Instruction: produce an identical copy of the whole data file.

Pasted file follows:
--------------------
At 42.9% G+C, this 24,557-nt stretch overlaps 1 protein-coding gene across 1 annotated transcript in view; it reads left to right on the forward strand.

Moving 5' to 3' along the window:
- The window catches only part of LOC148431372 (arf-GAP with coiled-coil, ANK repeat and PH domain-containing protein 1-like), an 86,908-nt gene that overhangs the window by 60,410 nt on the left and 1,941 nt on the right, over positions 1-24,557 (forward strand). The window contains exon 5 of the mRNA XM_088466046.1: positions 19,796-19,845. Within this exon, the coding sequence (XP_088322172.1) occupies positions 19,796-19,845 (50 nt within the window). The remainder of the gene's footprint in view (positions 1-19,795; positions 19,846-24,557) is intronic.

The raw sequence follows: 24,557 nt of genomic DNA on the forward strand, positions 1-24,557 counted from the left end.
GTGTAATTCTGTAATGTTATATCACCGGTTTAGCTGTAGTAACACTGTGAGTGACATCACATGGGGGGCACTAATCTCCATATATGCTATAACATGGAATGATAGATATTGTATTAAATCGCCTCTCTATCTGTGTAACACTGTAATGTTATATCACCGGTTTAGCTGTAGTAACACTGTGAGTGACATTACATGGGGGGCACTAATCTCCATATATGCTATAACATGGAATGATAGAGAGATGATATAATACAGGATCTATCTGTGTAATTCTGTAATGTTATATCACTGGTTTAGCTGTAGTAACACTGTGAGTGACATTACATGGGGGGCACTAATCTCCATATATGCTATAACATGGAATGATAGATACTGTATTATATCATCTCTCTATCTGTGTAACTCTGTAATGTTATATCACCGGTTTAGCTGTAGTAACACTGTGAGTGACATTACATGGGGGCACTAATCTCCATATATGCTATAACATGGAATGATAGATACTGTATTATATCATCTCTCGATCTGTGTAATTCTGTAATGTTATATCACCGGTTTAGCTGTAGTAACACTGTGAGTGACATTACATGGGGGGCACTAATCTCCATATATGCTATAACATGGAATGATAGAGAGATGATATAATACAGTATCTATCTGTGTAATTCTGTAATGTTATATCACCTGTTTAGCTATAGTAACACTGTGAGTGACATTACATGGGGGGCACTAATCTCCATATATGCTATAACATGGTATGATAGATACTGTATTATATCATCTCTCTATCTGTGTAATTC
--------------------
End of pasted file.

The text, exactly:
At 42.9% G+C, this 24,557-nt stretch overlaps 1 protein-coding gene across 1 annotated transcript in view; it reads left to right on the forward strand.

Moving 5' to 3' along the window:
- The window catches only part of LOC148431372 (arf-GAP with coiled-coil, ANK repeat and PH domain-containing protein 1-like), an 86,908-nt gene that overhangs the window by 60,410 nt on the left and 1,941 nt on the right, over positions 1-24,557 (forward strand). The window contains exon 5 of the mRNA XM_088466046.1: positions 19,796-19,845. Within this exon, the coding sequence (XP_088322172.1) occupies positions 19,796-19,845 (50 nt within the window). The remainder of the gene's footprint in view (positions 1-19,795; positions 19,846-24,557) is intronic.

The raw sequence follows: 24,557 nt of genomic DNA on the forward strand, positions 1-24,557 counted from the left end.
GTGTAATTCTGTAATGTTATATCACCGGTTTAGCTGTAGTAACACTGTGAGTGACATCACATGGGGGGCACTAATCTCCATATATGCTATAACATGGAATGATAGATATTGTATTAAATCGCCTCTCTATCTGTGTAACACTGTAATGTTATATCACCGGTTTAGCTGTAGTAACACTGTGAGTGACATTACATGGGGGGCACTAATCTCCATATATGCTATAACATGGAATGATAGAGAGATGATATAATACAGGATCTATCTGTGTAATTCTGTAATGTTATATCACTGGTTTAGCTGTAGTAACACTGTGAGTGACATTACATGGGGGGCACTAATCTCCATATATGCTATAACATGGAATGATAGATACTGTATTATATCATCTCTCTATCTGTGTAACTCTGTAATGTTATATCACCGGTTTAGCTGTAGTAACACTGTGAGTGACATTACATGGGGGCACTAATCTCCATATATGCTATAACATGGAATGATAGATACTGTATTATATCATCTCTCGATCTGTGTAATTCTGTAATGTTATATCACCGGTTTAGCTGTAGTAACACTGTGAGTGACATTACATGGGGGGCACTAATCTCCATATATGCTATAACATGGAATGATAGAGAGATGATATAATACAGTATCTATCTGTGTAATTCTGTAATGTTATATCACCTGTTTAGCTATAGTAACACTGTGAGTGACATTACATGGGGGGCACTAATCTCCATATATGCTATAACATGGTATGATAGATACTGTATTATATCATCTCTCTATCTGTGTAATTC